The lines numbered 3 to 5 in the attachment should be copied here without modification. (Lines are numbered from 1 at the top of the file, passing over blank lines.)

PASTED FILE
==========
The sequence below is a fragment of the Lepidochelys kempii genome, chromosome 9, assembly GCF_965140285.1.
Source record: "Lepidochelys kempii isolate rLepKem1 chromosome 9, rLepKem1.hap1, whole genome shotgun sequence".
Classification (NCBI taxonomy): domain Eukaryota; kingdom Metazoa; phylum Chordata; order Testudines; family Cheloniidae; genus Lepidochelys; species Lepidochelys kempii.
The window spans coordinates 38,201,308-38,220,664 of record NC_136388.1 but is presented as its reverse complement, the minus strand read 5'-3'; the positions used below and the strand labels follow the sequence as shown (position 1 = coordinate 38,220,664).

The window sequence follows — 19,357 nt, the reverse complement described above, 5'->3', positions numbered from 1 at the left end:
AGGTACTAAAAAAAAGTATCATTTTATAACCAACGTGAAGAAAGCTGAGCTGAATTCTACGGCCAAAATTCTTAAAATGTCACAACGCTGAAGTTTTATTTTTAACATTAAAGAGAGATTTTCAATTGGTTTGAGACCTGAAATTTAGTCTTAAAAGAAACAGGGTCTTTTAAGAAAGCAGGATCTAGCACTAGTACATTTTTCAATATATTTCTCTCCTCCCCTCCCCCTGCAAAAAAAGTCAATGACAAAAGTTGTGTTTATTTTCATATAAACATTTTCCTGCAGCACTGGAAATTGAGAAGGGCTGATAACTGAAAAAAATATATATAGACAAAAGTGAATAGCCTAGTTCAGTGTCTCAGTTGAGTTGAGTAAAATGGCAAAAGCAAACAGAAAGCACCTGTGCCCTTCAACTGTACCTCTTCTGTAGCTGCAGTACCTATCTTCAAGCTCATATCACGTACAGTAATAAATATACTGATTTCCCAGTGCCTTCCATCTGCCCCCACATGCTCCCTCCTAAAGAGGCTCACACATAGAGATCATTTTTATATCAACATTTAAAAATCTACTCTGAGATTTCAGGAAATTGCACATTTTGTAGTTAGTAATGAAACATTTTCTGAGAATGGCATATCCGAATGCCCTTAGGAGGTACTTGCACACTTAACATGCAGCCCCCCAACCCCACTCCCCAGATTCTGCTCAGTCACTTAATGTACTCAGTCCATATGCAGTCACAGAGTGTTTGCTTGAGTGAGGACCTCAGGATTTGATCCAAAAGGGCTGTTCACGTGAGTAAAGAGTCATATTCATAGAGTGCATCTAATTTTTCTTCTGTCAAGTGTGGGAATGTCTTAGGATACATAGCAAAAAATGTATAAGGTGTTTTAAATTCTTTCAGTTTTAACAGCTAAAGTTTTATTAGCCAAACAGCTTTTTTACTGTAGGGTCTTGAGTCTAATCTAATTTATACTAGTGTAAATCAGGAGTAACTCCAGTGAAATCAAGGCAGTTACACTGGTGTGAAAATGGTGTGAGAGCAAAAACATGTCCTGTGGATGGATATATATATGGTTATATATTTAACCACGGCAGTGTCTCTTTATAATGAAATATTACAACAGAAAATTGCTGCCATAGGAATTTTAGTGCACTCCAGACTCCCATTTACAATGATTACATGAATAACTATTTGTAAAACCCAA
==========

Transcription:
Classification (NCBI taxonomy): domain Eukaryota; kingdom Metazoa; phylum Chordata; order Testudines; family Cheloniidae; genus Lepidochelys; species Lepidochelys kempii.
The window spans coordinates 38,201,308-38,220,664 of record NC_136388.1 but is presented as its reverse complement, the minus strand read 5'-3'; the positions used below and the strand labels follow the sequence as shown (position 1 = coordinate 38,220,664).

The window sequence follows — 19,357 nt, the reverse complement described above, 5'->3', positions numbered from 1 at the left end: